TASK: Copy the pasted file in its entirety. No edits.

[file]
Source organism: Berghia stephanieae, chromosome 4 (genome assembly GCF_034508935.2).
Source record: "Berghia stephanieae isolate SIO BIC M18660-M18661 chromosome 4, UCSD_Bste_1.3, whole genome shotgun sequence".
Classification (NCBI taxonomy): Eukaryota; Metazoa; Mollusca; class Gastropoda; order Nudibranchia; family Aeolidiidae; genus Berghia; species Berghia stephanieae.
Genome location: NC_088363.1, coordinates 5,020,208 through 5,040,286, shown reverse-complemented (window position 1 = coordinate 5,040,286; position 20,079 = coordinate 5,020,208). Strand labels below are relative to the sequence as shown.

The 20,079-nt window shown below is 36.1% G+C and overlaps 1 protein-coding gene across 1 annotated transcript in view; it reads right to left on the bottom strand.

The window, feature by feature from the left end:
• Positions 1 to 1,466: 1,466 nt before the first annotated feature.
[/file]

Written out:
Source organism: Berghia stephanieae, chromosome 4 (genome assembly GCF_034508935.2).
Source record: "Berghia stephanieae isolate SIO BIC M18660-M18661 chromosome 4, UCSD_Bste_1.3, whole genome shotgun sequence".
Classification (NCBI taxonomy): Eukaryota; Metazoa; Mollusca; class Gastropoda; order Nudibranchia; family Aeolidiidae; genus Berghia; species Berghia stephanieae.
Genome location: NC_088363.1, coordinates 5,020,208 through 5,040,286, shown reverse-complemented (window position 1 = coordinate 5,040,286; position 20,079 = coordinate 5,020,208). Strand labels below are relative to the sequence as shown.

The 20,079-nt window shown below is 36.1% G+C and overlaps 1 protein-coding gene across 1 annotated transcript in view; it reads right to left on the bottom strand.

The window, feature by feature from the left end:
• Positions 1 to 1,466: 1,466 nt before the first annotated feature.